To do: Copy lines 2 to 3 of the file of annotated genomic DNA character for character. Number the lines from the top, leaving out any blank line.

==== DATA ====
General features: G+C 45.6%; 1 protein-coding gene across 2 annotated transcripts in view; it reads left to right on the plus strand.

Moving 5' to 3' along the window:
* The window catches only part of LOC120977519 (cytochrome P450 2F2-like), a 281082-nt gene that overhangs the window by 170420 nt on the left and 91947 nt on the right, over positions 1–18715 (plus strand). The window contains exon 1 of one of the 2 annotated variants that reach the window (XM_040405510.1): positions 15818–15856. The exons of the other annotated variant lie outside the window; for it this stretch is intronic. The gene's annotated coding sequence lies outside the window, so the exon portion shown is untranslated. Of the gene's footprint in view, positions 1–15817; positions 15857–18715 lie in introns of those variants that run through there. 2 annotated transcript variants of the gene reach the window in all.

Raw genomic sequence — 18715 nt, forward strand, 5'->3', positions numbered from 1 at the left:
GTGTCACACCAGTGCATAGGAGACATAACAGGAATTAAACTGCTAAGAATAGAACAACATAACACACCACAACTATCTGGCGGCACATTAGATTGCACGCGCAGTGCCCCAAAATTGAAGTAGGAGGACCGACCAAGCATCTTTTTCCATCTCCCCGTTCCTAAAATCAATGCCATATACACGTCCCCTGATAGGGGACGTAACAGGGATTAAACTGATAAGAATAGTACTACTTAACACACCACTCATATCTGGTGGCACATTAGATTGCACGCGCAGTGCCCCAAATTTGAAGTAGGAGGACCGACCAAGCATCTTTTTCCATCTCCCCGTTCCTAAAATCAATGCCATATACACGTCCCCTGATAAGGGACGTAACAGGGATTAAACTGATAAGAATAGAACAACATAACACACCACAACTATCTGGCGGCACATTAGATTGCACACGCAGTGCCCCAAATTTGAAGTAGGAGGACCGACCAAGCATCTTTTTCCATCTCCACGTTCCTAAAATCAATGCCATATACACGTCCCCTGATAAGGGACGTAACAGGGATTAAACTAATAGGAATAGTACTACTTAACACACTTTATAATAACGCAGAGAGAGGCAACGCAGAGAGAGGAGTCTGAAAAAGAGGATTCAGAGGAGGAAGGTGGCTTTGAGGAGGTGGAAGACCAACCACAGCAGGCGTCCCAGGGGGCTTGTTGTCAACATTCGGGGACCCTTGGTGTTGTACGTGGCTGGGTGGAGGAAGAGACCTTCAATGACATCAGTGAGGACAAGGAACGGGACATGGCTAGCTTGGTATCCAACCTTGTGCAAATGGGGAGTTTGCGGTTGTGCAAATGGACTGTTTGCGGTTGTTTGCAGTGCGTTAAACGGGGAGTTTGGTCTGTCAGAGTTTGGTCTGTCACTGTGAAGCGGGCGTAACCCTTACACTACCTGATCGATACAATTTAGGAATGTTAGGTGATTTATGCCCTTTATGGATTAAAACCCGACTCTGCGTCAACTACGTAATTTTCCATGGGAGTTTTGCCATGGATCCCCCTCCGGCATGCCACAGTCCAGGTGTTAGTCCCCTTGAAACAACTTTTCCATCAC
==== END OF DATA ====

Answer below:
Moving 5' to 3' along the window:
* The window catches only part of LOC120977519 (cytochrome P450 2F2-like), a 281082-nt gene that overhangs the window by 170420 nt on the left and 91947 nt on the right, over positions 1–18715 (plus strand). The window contains exon 1 of one of the 2 annotated variants that reach the window (XM_040405510.1): positions 15818–15856. The exons of the other annotated variant lie outside the window; for it this stretch is intronic. The gene's annotated coding sequence lies outside the window, so the exon portion shown is untranslated. Of the gene's footprint in view, positions 1–15817; positions 15857–18715 lie in introns of those variants that run through there. 2 annotated transcript variants of the gene reach the window in all.